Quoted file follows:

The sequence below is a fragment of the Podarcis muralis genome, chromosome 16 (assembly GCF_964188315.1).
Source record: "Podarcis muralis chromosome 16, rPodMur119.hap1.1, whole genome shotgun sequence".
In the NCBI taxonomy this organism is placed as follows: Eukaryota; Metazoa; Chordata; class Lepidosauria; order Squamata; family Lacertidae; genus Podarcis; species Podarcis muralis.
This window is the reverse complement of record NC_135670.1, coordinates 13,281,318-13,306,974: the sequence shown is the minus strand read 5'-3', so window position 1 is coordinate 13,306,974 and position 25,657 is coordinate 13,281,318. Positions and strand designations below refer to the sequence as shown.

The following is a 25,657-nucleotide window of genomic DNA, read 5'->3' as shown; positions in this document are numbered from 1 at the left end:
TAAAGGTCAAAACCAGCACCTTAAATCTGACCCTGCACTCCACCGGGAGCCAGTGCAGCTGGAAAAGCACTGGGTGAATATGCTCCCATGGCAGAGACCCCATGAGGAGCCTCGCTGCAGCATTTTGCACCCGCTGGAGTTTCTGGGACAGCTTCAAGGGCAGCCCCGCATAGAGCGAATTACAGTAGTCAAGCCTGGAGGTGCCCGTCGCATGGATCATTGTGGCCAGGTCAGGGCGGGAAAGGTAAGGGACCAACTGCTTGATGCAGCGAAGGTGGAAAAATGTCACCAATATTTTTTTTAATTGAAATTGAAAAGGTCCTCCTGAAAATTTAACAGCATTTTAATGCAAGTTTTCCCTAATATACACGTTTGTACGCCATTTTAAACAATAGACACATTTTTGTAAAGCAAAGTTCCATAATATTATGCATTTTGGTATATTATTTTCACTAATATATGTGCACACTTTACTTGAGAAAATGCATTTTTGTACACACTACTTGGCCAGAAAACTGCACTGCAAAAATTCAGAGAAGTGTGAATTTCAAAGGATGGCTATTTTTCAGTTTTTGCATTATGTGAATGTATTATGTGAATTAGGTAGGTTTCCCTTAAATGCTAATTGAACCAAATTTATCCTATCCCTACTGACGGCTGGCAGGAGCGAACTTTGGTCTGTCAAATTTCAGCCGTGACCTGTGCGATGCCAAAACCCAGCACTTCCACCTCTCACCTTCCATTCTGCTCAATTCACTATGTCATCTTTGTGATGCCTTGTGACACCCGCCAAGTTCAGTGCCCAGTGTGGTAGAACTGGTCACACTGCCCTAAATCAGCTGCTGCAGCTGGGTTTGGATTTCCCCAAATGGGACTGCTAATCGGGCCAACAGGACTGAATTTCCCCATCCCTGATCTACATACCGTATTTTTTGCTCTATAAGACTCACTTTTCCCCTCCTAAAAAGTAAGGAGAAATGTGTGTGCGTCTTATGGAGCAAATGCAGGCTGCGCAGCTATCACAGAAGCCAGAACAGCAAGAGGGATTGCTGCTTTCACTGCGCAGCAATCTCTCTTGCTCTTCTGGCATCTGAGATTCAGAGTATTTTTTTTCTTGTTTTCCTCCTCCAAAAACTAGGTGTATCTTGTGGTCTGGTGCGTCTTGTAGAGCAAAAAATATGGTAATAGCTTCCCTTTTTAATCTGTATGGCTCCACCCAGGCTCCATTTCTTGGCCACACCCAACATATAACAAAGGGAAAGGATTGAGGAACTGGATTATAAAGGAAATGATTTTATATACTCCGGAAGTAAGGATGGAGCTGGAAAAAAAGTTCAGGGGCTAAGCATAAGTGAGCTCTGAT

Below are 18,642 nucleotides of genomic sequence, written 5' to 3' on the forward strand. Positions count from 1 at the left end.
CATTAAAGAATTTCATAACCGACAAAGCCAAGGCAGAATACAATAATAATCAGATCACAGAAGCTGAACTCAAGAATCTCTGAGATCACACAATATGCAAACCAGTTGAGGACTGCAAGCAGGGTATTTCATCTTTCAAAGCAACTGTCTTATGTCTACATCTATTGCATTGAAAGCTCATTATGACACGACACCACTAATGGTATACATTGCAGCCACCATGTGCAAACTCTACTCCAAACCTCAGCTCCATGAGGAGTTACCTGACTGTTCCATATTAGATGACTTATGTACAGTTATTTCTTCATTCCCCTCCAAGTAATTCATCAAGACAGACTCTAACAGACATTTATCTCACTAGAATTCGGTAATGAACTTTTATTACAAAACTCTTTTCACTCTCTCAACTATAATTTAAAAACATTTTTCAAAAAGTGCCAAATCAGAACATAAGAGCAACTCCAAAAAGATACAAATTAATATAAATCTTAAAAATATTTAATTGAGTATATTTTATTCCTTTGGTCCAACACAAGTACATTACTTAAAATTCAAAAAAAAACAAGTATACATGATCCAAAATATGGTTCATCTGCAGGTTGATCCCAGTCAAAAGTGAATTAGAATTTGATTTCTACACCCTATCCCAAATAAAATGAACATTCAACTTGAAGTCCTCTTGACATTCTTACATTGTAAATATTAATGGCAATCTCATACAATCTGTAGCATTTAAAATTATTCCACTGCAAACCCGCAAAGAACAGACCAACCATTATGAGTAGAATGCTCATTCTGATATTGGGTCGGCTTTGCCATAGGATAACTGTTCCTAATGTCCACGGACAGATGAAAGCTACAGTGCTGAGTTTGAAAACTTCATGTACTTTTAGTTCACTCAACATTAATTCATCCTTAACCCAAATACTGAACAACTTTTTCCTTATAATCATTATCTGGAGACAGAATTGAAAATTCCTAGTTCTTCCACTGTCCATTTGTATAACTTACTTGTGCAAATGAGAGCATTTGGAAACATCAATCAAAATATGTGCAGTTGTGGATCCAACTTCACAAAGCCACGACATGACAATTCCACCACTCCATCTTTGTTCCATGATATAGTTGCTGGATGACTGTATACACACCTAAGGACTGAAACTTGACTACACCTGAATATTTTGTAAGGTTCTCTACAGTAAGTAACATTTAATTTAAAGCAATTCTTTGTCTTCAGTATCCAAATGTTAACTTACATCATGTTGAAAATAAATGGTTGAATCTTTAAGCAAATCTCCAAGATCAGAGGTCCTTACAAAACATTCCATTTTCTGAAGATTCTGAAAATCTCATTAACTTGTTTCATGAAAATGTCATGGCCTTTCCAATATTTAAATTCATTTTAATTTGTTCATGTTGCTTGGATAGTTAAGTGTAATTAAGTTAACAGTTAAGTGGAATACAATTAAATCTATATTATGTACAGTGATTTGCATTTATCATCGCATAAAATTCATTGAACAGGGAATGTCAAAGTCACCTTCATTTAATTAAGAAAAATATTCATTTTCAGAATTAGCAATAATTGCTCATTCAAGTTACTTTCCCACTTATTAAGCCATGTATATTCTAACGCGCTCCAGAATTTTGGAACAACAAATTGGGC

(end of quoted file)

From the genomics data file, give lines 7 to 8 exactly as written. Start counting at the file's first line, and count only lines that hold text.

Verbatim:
Below are 18,642 nucleotides of genomic sequence, written 5' to 3' on the forward strand. Positions count from 1 at the left end.
CATTAAAGAATTTCATAACCGACAAAGCCAAGGCAGAATACAATAATAATCAGATCACAGAAGCTGAACTCAAGAATCTCTGAGATCACACAATATGCAAACCAGTTGAGGACTGCAAGCAGGGTATTTCATCTTTCAAAGCAACTGTCTTATGTCTACATCTATTGCATTGAAAGCTCATTATGACACGACACCACTAATGGTATACATTGCAGCCACCATGTGCAAACTCTACTCCAAACCTCAGCTCCATGAGGAGTTACCTGACTGTTCCATATTAGATGACTTATGTACAGTTATTTCTTCATTCCCCTCCAAGTAATTCATCAAGACAGACTCTAACAGACATTTATCTCACTAGAATTCGGTAATGAACTTTTATTACAAAACTCTTTTCACTCTCTCAACTATAATTTAAAAACATTTTTCAAAAAGTGCCAAATCAGAACATAAGAGCAACTCCAAAAAGATACAAATTAATATAAATCTTAAAAATATTTAATTGAGTATATTTTATTCCTTTGGTCCAACACAAGTACATTACTTAAAATTCAAAAAAAAACAAGTATACATGATCCAAAATATGGTTCATCTGCAGGTTGATCCCAGTCAAAAGTGAATTAGAATTTGATTTCTACACCCTATCCCAAATAAAATGAACATTCAACTTGAAGTCCTCTTGACATTCTTACATTGTAAATATTAATGGCAATCTCATACAATCTGTAGCATTTAAAATTATTCCACTGCAAACCCGCAAAGAACAGACCAACCATTATGAGTAGAATGCTCATTCTGATATTGGGTCGGCTTTGCCATAGGATAACTGTTCCTAATGTCCACGGACAGATGAAAGCTACAGTGCTGAGTTTGAAAACTTCATGTACTTTTAGTTCACTCAACATTAATTCATCCTTAACCCAAATACTGAACAACTTTTTCCTTATAATCATTATCTGGAGACAGAATTGAAAATTCCTAGTTCTTCCACTGTCCATTTGTATAACTTACTTGTGCAAATGAGAGCATTTGGAAACATCAATCAAAATATGTGCAGTTGTGGATCCAACTTCACAAAGCCACGACATGACAATTCCACCACTCCATCTTTGTTCCATGATATAGTTGCTGGATGACTGTATACACACCTAAGGACTGAAACTTGACTACACCTGAATATTTTGTAAGGTTCTCTACAGTAAGTAACATTTAATTTAAAGCAATTCTTTGTCTTCAGTATCCAAATGTTAACTTACATCATGTTGAAAATAAATGGTTGAATCTTTAAGCAAATCTCCAAGATCAGAGGTCCTTACAAAACATTCCATTTTCTGAAGATTCTGAAAATCTCATTAACTTGTTTCATGAAAATGTCATGGCCTTTCCAATATTTAAATTCATTTTAATTTGTTCATGTTGCTTGGATAGTTAAGTGTAATTAAGTTAACAGTTAAGTGGAATACAATTAAATCTATATTATGTACAGTGATTTGCATTTATCATCGCATAAAATTCATTGAACAGGGAATGTCAAAGTCACCTTCATTTAATTAAGAAAAATATTCATTTTCAGAATTAGCAATAATTGCTCATTCAAGTTACTTTCCCACTTATTAAGCCATGTATATTCTAACGCGCTCCAGAATTTTGGAACAACAAATTGGGC